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The gondola remained operational yesterday, while the birdlife park was closed until about noon as the site was secured, and the boundary fence repaired.
The logging contractor notified WorkSafe after being alerted to the incident about 7.30am.
Skyline is clearing Douglas firs near the gondola — the first visible sign of its multimillion-dollar upgrade of the upper and lower terminals, and the gondola itself.
Skyline Queenstown commercial manager Craig Douglas said the internal investigation started yesterday and expected it would take ‘‘days rather than weeks’’.
‘‘When it [work] starts up again will depend on what the investigation decides,’’ he said.
In a statement, Skyline Queenstown general manager Wayne Rose said it was unclear what time the incident happened, or ‘‘how the tree came down’’.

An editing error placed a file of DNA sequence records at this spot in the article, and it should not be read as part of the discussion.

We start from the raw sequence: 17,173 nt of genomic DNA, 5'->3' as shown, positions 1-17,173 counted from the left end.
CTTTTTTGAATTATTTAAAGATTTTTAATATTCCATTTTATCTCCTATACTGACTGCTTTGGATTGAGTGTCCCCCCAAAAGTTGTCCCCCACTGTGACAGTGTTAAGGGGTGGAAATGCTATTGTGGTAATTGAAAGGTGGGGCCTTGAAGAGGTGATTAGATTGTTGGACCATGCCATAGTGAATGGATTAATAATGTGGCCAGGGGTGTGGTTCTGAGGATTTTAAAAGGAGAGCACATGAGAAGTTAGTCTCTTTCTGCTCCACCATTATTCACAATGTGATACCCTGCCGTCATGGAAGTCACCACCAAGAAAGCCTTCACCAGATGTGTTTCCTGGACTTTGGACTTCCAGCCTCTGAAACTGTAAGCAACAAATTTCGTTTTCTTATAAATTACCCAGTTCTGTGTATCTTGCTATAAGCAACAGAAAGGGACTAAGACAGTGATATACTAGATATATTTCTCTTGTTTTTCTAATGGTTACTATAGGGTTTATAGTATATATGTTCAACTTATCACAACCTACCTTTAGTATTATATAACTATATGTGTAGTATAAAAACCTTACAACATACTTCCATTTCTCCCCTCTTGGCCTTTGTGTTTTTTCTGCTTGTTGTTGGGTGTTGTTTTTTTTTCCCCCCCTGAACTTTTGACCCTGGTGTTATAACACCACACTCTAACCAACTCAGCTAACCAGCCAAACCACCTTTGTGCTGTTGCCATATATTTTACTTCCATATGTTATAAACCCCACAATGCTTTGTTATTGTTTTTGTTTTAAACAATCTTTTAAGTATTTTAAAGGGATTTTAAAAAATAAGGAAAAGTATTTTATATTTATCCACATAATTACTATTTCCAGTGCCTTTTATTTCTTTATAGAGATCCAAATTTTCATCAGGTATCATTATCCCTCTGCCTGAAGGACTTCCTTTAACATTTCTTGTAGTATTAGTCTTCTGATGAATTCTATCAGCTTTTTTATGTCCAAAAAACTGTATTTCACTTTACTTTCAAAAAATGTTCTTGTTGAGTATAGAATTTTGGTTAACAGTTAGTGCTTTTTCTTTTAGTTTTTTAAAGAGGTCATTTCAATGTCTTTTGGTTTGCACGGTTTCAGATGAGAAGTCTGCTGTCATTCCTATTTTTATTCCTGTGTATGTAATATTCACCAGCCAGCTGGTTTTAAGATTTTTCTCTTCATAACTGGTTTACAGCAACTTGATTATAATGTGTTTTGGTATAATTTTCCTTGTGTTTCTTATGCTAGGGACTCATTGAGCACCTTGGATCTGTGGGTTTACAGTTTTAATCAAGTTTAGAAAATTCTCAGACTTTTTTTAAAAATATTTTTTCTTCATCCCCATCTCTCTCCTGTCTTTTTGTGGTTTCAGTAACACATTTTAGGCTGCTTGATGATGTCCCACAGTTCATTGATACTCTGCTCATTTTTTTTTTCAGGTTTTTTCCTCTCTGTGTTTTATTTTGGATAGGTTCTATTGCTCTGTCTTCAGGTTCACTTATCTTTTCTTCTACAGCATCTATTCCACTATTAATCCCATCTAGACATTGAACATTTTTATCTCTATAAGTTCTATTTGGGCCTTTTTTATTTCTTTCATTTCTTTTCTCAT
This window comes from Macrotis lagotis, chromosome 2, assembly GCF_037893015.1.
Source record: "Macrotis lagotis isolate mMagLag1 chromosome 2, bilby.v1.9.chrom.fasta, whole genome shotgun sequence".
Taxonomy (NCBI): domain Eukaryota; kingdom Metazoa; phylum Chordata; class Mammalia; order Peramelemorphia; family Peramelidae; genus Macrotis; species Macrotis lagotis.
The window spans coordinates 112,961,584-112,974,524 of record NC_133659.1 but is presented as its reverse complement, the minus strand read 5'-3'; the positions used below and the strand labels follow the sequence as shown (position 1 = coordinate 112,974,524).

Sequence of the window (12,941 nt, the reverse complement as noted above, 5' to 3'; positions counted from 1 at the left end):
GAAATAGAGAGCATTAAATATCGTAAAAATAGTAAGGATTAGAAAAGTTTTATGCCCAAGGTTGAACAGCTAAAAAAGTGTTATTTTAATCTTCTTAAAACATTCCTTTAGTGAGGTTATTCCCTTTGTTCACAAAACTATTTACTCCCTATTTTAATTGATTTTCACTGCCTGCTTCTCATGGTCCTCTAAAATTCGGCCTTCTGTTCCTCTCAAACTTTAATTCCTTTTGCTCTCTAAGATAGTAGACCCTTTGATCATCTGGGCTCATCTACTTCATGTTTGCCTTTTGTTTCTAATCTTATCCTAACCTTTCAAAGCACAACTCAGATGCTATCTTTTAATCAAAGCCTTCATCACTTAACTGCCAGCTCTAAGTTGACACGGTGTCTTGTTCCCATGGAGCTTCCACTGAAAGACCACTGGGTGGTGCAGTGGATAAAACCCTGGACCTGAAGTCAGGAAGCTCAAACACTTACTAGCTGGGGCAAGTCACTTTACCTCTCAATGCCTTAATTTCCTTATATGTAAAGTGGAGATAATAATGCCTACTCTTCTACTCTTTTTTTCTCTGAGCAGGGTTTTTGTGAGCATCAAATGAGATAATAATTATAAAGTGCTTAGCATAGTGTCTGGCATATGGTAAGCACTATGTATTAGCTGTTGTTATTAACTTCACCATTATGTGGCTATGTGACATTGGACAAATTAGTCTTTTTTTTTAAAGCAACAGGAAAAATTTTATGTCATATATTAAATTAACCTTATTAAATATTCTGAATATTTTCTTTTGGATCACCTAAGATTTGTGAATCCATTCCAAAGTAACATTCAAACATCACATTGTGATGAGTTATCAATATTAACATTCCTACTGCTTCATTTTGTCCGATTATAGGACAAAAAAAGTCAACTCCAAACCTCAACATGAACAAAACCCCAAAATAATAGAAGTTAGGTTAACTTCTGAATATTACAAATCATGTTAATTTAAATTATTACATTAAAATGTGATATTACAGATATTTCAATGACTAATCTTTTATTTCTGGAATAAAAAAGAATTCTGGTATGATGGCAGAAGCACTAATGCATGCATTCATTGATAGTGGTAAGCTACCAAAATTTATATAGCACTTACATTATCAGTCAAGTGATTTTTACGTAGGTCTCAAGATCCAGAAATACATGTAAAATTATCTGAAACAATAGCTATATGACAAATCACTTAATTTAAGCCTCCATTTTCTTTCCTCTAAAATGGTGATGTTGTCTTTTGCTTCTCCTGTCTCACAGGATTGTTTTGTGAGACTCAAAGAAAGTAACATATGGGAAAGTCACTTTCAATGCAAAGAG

“Our first priorities are to understand where the tree came from and to understand if there is a risk with any other logs that are on site as part of the forestry work.
“Our forestry contractor is currently on site conducting an assessment and they will be co-operating fully with WorkSafe.”
No-one was injured and wildlife, enclosures and other buildings at the park were unharmed.
However, a member of the public who called the
Otago Daily Times about the incident said ‘‘it could have killed someone’’.
The person, who did not want to be named, said the tree had gone through the park fence and ‘‘made a hell of a mess’’.
Mr Douglas said the logging contractor moved around the site, ‘‘depending on circumstance’’.
‘‘At the moment the trees are being felled to create space so that the slope stabilisation crew can do their work, so, it’s a multi-faceted sort of operation.’’
He was thankful no-one was injured.
‘‘Any outcome that doesn’t damage people is a good outcome,’’ he said.